Turn Raspberry Pi in an always on download machine
A problem that many PC users are facing, especially those who have a power PC, is that when they want to download a huge file from the internet, they have to leave their PC open, something can may affect their electricity bill. Here is a tutorial on how to make a cheap Raspberry Pi an always on download machine.
I chose Raspberry Pi because is cheap (Zero has a very low price ($5), has low power consumption, is noiseless and has a huge fan base. Of course there are already similar machines out there, however their price is out of comparison with a Raspberry Pi.
To make things more simple, we have to make it once and put it in a corner, without having to check it again. So, we have to browse in our files and of course, to add or remove torrents from our PC.
First, we have to install the latest version of the Raspbian. In a PC with Windows, use Win32 Disk Imager to write the Raspbian image on an SD Card.
Insert the SD Card, add your USB HDD and the Wi-Fi adapter and turn it on. If you have a USB HDD without its power supply, or if you want to add more USB stuff, you must use a powered USB Hub, because Raspberry Pi can't power them.
After the booting, you will see the desktop. From there, connect to your network and open a terminal window. There, run these commands, before continue:
sudo apt-get update
sudo apt-get upgrade
Our next step is to auto-mounting our HDDs. Run the command below, to view a list with the HDDs:
sudo fdisk –l
We want to find out the boot name from our HDDs, in my case was "/dev/sda1". After that, run these commands:
sudo chmod 775 /mnt
sudo nano /etc/fstab
Go to the last line, and put this command at the end. As "sda1" use the boot code from the HDD you have. So, for one HDD put:
/dev/sda1 /mnt /ntfs defaults 0 0
Now, every time your system boots, it will auto-mount the HDD. Next, we have to install some software we need.
Far better from the default browser and with the sync, you can have your Firefox's bookmarks there too.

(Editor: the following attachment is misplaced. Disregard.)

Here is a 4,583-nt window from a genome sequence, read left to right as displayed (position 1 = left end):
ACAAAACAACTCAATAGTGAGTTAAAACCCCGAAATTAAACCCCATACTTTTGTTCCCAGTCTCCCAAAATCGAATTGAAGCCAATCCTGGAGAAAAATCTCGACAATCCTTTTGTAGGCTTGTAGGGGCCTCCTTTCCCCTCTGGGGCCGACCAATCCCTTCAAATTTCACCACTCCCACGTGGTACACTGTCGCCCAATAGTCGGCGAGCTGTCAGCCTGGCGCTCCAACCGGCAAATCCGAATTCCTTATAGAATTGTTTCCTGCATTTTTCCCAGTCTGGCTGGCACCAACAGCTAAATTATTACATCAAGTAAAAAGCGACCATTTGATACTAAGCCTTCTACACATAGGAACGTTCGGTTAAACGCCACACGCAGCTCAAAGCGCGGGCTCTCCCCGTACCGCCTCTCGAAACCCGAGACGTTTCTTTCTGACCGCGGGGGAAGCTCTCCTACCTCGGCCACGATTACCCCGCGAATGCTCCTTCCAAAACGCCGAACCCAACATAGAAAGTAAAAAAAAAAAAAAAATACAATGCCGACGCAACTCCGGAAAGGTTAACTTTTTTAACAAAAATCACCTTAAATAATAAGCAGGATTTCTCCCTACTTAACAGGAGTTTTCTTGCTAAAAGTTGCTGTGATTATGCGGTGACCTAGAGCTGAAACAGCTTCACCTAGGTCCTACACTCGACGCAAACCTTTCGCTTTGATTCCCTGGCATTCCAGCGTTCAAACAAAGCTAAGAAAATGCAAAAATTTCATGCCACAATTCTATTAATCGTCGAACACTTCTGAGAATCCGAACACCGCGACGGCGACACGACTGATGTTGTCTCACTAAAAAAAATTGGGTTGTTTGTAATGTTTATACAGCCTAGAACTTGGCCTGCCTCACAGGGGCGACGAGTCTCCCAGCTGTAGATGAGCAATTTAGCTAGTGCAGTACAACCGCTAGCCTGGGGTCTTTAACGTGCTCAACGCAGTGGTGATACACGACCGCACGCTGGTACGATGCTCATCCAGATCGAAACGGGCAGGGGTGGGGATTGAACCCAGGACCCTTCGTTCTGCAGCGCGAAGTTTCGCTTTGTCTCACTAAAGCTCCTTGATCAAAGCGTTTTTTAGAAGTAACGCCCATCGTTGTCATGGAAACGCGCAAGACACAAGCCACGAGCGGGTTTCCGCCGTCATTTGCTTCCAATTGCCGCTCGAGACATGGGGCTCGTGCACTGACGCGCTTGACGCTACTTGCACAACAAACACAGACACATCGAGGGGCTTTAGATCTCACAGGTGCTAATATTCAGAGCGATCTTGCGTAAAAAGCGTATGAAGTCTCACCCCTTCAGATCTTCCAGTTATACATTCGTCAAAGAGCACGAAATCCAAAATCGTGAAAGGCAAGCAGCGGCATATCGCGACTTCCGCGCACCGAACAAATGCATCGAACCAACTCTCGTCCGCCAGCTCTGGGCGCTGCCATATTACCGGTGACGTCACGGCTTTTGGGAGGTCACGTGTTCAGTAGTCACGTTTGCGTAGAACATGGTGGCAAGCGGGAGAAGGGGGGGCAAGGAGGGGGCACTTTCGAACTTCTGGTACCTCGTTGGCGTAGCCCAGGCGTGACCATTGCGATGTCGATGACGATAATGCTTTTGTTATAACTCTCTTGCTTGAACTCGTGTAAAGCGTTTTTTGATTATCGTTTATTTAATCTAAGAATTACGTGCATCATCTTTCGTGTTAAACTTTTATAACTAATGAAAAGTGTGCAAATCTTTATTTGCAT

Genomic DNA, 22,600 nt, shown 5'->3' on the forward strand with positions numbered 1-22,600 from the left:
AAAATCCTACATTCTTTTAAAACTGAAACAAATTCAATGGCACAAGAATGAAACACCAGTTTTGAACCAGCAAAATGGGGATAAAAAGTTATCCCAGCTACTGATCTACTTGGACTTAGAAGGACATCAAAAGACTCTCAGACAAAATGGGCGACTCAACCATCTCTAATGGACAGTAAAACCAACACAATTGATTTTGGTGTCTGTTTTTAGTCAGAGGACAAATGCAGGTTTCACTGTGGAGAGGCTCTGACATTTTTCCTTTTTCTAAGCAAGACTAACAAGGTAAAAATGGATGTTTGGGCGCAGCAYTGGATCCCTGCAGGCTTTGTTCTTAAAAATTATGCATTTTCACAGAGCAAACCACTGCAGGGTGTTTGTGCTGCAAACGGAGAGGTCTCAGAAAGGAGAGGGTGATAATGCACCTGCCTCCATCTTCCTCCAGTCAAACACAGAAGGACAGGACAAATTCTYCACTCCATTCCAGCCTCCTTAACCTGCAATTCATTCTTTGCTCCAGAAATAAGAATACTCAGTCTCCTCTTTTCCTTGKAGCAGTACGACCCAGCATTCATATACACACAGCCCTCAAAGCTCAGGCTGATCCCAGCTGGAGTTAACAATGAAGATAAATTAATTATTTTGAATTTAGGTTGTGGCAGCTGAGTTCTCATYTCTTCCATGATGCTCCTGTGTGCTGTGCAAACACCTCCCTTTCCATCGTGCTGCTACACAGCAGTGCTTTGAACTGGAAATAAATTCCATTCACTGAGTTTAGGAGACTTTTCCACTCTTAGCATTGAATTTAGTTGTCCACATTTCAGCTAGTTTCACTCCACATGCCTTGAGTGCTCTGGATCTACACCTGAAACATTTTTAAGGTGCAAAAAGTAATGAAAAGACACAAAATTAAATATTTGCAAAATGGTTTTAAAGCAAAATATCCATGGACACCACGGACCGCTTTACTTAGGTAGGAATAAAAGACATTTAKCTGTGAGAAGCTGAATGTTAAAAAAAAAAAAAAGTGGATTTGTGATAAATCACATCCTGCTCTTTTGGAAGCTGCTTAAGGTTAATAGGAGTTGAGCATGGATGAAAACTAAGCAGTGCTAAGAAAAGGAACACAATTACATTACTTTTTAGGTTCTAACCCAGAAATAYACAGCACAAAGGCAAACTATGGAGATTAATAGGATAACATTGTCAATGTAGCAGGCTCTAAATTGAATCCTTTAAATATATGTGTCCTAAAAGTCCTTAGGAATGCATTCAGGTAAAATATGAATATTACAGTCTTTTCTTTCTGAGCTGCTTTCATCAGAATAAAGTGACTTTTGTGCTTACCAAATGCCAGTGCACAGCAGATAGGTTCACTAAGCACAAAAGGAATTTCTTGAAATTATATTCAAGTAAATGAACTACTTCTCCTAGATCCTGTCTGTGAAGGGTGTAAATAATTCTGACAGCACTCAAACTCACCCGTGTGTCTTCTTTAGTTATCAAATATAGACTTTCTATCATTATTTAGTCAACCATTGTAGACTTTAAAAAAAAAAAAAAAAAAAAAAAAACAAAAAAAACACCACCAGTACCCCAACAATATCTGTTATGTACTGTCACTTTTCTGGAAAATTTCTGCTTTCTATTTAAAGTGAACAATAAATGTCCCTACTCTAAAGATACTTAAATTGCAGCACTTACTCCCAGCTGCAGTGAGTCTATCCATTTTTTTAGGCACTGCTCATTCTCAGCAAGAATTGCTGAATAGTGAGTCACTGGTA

sudo apt-get install iceweasel
Raspbian supports zip files, but we need support for rar files, too. To add support for rar files, run
apt-get install unrar-free
Transmission (BitTorrent client)
A download box needs a good BitTorrent client. I chose Transmission because you can manage your torrents within your browser. When finishing installing Transmission, run it and go to settings and in "Remote" tab. From there, choose "HTTP Port" and disable the authentication settings.
sudo apt-get install transmission
In order to make Transmission run every time you system boots, run this command:
sudo nano /etc/xdg/lxsession/LXDE-pi/autostart
go to the end and put this command below and save the file after that:
In order you can have access to Raspberry's files, you need Samba. To install it, run this command:
sudo apt-get install samba
Now, you have to set it up, so you can share your files in your network. Run this command:
sudo leafpad /etc/samba/smb.conf &
From the settings, you have to change this:
wins support = yes
In order to have access, go to "Share Definitions" and change the settings. With "only guest" and "public", we are telling the system to ask for a password every time someone wants to connect with it.
comment= Pi Home
To add your HDD there, go to "Share Definitions" and put the below commands. As "Toshiba", i putted the name of my HDD. You can put everything there. The name in square brackets is the name you will see in your network, so name it with something you want to separate this HDD from the others. This is for one HDD, you have to repeat this for every HDD you have connected on Raspberry Pi. Note, in your HDD you have to add "read only = no" command, otherwise you will not be able to edit your files remotely.
comment= Toshiba HDD
force user = root
read only = no
When finish, run the below command and it will ask you to twice to add a password. This password will be the network password (the username is always pi).
smbpasswd -a pi
Now reboot the system and from another PC go to your "Network". Normally, you will see the Raspberry and everything you putted in "Share Definitions". You will be asked for a password, put the password you selected above. You can save this password, so you don't have to write it every time.
Now you can browse in the HDD's files from any PC you have in your network. I decided to have my system connected with Wi-Fi and not with cable, to avoid using cables, but it has an impact in the speed between PCs.
You can also stream your movies or music you have in this HDD.